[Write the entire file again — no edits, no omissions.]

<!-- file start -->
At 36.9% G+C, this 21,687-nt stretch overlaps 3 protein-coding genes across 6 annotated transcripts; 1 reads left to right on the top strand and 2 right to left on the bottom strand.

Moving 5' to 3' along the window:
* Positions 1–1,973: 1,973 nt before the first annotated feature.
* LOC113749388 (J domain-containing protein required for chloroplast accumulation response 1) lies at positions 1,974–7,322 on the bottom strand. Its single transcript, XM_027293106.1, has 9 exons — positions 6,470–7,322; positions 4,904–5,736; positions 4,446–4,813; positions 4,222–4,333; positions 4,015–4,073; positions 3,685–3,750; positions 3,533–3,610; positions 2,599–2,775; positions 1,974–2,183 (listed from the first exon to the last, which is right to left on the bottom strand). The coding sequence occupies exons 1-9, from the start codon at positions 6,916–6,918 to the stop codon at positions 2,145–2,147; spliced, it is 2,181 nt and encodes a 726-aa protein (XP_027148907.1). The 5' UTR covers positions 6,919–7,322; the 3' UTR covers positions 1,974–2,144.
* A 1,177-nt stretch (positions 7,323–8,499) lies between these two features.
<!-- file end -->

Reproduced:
At 36.9% G+C, this 21,687-nt stretch overlaps 3 protein-coding genes across 6 annotated transcripts; 1 reads left to right on the top strand and 2 right to left on the bottom strand.

Moving 5' to 3' along the window:
* Positions 1–1,973: 1,973 nt before the first annotated feature.
* LOC113749388 (J domain-containing protein required for chloroplast accumulation response 1) lies at positions 1,974–7,322 on the bottom strand. Its single transcript, XM_027293106.1, has 9 exons — positions 6,470–7,322; positions 4,904–5,736; positions 4,446–4,813; positions 4,222–4,333; positions 4,015–4,073; positions 3,685–3,750; positions 3,533–3,610; positions 2,599–2,775; positions 1,974–2,183 (listed from the first exon to the last, which is right to left on the bottom strand). The coding sequence occupies exons 1-9, from the start codon at positions 6,916–6,918 to the stop codon at positions 2,145–2,147; spliced, it is 2,181 nt and encodes a 726-aa protein (XP_027148907.1). The 5' UTR covers positions 6,919–7,322; the 3' UTR covers positions 1,974–2,144.
* A 1,177-nt stretch (positions 7,323–8,499) lies between these two features.